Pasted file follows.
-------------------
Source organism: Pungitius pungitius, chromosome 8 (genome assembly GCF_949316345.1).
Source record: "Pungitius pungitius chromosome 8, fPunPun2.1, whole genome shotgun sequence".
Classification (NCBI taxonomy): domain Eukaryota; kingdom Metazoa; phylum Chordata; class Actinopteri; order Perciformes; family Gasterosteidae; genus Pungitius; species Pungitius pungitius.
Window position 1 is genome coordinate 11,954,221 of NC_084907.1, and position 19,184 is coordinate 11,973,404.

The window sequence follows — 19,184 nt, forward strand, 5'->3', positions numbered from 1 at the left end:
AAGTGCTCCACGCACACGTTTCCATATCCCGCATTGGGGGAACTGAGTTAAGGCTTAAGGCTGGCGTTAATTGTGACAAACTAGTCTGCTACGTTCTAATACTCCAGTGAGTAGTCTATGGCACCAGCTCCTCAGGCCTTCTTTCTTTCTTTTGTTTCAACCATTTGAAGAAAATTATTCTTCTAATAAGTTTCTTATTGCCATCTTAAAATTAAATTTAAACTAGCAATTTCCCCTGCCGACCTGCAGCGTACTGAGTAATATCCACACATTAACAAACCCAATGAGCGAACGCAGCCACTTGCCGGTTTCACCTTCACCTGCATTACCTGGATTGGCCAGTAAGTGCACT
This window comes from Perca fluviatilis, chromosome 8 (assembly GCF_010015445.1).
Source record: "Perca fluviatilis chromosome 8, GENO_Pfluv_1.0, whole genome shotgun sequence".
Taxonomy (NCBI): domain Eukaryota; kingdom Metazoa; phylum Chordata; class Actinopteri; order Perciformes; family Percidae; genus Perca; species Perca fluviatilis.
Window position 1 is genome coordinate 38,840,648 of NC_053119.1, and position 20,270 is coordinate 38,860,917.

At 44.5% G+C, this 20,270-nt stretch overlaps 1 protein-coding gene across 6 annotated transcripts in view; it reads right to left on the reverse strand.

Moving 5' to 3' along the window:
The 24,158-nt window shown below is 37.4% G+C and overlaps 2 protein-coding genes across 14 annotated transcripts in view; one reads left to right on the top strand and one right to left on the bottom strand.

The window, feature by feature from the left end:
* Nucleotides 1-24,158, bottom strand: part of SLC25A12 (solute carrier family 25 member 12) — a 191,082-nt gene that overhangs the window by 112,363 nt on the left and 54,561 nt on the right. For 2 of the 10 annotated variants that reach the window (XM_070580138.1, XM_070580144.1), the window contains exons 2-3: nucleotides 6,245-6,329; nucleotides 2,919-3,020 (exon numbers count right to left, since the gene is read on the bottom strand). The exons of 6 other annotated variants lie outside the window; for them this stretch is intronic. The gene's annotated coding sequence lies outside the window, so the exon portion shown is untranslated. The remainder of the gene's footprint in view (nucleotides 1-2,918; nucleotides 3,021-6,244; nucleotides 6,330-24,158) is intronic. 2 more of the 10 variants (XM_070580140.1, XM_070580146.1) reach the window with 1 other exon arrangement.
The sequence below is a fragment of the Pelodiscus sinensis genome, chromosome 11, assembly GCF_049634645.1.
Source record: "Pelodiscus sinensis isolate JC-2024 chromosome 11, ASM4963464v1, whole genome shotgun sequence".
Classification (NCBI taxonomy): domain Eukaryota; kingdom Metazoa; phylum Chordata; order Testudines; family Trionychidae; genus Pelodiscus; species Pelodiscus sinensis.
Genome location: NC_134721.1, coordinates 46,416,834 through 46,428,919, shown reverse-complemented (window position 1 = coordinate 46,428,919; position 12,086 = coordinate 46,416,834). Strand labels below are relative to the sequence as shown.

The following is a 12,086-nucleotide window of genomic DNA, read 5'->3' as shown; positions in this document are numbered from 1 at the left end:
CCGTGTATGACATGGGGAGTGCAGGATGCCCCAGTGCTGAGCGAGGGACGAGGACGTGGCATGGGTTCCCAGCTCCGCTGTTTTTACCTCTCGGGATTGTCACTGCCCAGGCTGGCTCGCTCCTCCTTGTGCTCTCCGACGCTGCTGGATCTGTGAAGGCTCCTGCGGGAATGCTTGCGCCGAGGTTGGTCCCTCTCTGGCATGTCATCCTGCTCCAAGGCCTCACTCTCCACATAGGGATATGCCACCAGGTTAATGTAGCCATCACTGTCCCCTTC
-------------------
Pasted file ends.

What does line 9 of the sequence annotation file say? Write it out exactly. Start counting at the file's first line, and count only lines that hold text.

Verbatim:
Taxonomy (NCBI): domain Eukaryota; kingdom Metazoa; phylum Chordata; class Actinopteri; order Perciformes; family Percidae; genus Perca; species Perca fluviatilis.